After years of talk, Valeri had finally invited me to his country house about 
40 minutes outside Moscow. The hitch was that it had been a mess, but had 
finally been entirely rebuilt last year. 

The dacha was a magnificent two-storey pine structure with lots of windows 
and a long balcony that would be the pride of any Canadian in cottage 

Perestroika and glasnost and the gangster capitalism which followed have been 
a mixed blessing for Valeri and his wife, Marina. 

Both had done fairly well for a couple without connections to the so-called 
elite which were spoiled rotten during Leonid Brezhnev's now exalted Golden 
Age of Stagnation. 

Valeri, who was raised by his mother after his father died during the first 
two months of the war against Nazi Germany, got a PhD in theoretical 
mathematics and a prestigious job as a professor at Moscow State University. 
Marina, whose father had a good war, which in the Russian context is to say 
he survived, was an interpreter with the trade ministry and, as such, 
occasionally got a much coveted trip to the West. 

Many careers 

After Mikhail Gorbachev was pushed out by Boris Yeltsin and history, Valeri, 
who is 59, briefly drove his Lada as a "private taxi," then he imported 
women's coats from Canada. He made a lot of money as a manager for a firm 
which imported foreign tires and, for a while, at least, stayed on good terms 
with the men who run the protection rackets that are a feature of Russian 
business life. 

When business suddenly evaporated after the crash of 1998, and the crooks and 
the tax collectors swindled what little was left, Valeri dabbled briefly as a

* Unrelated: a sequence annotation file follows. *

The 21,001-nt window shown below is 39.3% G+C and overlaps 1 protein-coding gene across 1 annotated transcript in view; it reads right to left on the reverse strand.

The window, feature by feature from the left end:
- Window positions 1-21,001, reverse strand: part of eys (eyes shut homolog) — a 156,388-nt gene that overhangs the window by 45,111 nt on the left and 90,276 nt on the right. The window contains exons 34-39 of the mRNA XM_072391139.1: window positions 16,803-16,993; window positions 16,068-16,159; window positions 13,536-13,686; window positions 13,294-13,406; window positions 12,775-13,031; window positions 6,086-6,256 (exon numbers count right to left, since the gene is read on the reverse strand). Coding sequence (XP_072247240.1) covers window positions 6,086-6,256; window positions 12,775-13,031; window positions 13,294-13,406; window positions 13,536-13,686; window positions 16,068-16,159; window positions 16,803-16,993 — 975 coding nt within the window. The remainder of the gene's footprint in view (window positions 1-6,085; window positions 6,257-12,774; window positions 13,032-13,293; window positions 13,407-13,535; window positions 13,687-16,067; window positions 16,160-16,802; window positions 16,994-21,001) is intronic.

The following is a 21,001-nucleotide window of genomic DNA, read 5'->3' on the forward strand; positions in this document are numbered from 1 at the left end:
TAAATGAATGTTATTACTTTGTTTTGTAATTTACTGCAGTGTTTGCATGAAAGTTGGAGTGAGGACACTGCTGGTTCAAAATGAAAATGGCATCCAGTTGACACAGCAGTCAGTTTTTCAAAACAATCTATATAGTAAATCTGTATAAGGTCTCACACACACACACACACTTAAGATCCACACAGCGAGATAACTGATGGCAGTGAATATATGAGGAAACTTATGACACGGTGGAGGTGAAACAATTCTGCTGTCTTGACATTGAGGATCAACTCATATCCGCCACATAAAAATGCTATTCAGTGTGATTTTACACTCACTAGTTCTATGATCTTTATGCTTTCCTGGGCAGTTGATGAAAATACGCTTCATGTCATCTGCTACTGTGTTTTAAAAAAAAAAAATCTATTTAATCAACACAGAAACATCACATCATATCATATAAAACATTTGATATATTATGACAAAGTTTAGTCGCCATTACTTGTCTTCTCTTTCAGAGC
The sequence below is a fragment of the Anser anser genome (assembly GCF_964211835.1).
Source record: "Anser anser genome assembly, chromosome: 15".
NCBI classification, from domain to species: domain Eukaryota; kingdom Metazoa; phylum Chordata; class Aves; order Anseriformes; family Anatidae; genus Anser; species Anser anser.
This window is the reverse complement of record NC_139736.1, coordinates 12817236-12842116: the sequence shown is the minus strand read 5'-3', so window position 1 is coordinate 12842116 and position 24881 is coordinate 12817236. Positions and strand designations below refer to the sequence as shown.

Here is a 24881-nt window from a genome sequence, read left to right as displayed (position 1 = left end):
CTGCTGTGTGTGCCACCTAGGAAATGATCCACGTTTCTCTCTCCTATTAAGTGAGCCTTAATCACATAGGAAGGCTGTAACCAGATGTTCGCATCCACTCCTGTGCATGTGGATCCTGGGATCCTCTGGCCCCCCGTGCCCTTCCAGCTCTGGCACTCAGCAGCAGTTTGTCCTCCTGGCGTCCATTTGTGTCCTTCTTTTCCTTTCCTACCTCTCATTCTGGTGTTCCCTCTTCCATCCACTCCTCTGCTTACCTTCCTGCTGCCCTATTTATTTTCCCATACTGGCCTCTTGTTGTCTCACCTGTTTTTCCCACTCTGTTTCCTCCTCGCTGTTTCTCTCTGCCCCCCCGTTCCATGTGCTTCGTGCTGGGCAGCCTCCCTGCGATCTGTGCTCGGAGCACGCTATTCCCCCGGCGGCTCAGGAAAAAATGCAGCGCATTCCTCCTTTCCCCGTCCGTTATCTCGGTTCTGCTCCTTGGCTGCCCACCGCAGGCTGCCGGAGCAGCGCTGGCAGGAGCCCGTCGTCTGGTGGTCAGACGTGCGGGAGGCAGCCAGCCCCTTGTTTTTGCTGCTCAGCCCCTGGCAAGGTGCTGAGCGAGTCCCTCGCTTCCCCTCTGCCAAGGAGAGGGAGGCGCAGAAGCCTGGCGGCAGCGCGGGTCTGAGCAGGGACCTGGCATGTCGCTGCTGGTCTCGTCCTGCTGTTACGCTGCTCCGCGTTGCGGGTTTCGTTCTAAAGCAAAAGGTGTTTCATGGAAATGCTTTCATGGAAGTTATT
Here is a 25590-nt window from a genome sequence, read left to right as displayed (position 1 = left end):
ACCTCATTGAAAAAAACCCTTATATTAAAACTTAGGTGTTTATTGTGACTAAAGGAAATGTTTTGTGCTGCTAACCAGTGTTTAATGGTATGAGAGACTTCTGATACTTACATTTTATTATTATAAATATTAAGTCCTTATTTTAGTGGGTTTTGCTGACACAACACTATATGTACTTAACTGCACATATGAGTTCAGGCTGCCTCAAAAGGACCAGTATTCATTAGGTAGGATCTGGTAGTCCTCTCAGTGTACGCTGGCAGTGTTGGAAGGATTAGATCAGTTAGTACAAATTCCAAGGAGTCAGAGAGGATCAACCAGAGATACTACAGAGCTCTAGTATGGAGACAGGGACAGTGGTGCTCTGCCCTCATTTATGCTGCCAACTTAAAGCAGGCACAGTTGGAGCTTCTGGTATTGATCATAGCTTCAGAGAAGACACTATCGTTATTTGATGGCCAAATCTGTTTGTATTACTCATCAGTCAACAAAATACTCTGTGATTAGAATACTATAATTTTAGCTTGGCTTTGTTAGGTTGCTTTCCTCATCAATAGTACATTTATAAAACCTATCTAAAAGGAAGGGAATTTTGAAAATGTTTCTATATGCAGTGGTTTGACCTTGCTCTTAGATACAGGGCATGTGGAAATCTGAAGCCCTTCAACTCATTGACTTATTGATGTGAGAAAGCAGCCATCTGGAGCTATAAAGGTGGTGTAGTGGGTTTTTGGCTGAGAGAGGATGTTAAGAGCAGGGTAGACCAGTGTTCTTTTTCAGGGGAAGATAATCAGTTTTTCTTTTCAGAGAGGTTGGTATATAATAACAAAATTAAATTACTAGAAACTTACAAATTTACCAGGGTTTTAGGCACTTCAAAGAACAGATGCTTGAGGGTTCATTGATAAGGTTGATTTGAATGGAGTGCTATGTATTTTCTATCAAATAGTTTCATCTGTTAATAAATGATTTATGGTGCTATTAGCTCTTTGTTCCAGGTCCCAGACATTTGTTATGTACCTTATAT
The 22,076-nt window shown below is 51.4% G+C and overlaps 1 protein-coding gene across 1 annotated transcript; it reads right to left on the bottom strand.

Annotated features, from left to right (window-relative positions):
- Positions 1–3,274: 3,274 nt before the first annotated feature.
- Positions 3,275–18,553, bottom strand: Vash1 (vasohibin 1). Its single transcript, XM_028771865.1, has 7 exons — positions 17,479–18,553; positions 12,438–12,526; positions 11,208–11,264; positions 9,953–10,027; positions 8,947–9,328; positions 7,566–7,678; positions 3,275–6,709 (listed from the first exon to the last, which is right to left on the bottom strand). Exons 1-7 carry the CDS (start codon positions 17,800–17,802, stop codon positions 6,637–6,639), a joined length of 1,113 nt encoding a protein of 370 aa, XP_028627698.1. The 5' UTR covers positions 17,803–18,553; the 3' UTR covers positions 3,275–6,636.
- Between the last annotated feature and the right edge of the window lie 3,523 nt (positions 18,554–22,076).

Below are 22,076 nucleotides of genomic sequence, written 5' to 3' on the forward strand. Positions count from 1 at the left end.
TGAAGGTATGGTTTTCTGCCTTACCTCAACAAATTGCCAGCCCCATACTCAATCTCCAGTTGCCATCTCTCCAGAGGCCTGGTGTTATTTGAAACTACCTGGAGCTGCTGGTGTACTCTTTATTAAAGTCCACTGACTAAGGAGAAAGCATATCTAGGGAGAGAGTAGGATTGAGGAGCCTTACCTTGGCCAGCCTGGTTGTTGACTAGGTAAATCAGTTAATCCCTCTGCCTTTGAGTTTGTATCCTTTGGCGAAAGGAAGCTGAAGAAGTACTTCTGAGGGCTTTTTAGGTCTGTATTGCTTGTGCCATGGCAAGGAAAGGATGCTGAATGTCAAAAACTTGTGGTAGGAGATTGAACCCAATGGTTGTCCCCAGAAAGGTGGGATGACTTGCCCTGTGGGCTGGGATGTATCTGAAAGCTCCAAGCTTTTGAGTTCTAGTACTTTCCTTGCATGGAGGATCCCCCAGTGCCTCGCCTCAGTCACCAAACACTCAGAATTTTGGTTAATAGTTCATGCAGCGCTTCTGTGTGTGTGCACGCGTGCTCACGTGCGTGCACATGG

salesman in pyramid schemes and as an adviser to Russians wishing to emigrate 
to Canada. But these businesses soon went sour, too. 

In the space of a decade, Valeri's salary rocketed from $50 a month to $6,000 
a month and then down to zero. That's how he had ended up with so much time 
to fix up his dacha with modern wiring and plumbing. 

Marina, who turned 50 last week, became a private English teacher during 
Yeltsin's presidency. For a while she also made very good money, but the 
crash hit her hard, too. Where she got a couple of thousand dollars a month 
teaching English to the children of New Russians two years ago, she is now 
lucky to make $400. 

The couple's refuge from Russia's economic roller-coaster is an old community 
of 35 dachas tucked behind a bankrupt box-making factory near the main 
highway from Moscow to Minsk. Unlike many of the dacha communities which ring 
Moscow, which ooze crazy money and arrogance, Kobyakovo is very much the 
unostentatious, idyllic backwater so often described in Russian literature. 

In Kobyakovo, there are no generals, no academy members, no former diplomats 
and no former senior Communist party members. So in Kobyakovo there are no 
heavily guarded compounds, no satellite dishes, no bodyguards, no 
Mercedes-Benz sedans and no sense of noblesse oblige. 

Usual anecdotes 

Conversations in Russia that begin before dusk, end at 5 in the morning and 
are fuelled by generous quantities of vodka, inevitably cover a lot of 
ground. There were the usual "anecdotes" such as the old one about Russians 
needing to own three cars because the first was always in for repairs, the 
second was its replacement and the third was for spare parts. 

There was talk about the merits of dacha-grown garlic, potatoes and 
cucumbers, the presence nearby of hedgehogs and wild boars and which wild 
mushrooms were safe to eat. There were also fascinating descriptions of 
various protection rackets involving shops, street prostitutes and illegal 
Moldovan and Ukrainian construction workers. 

The relative merits of cheap Russian and cheap Korean cars were discussed as 
were plans to soon build an indoor toilet. Valeri figured he'd have the time. 
Despite his fabulous education, his employment prospects are so dismal he's 
actually considering taking a job as a night watchman for $100 a month. 

"We love the fresh air and the space and the quiet here," Valeri said just 
before turning in for the night. "But we also love it because this is the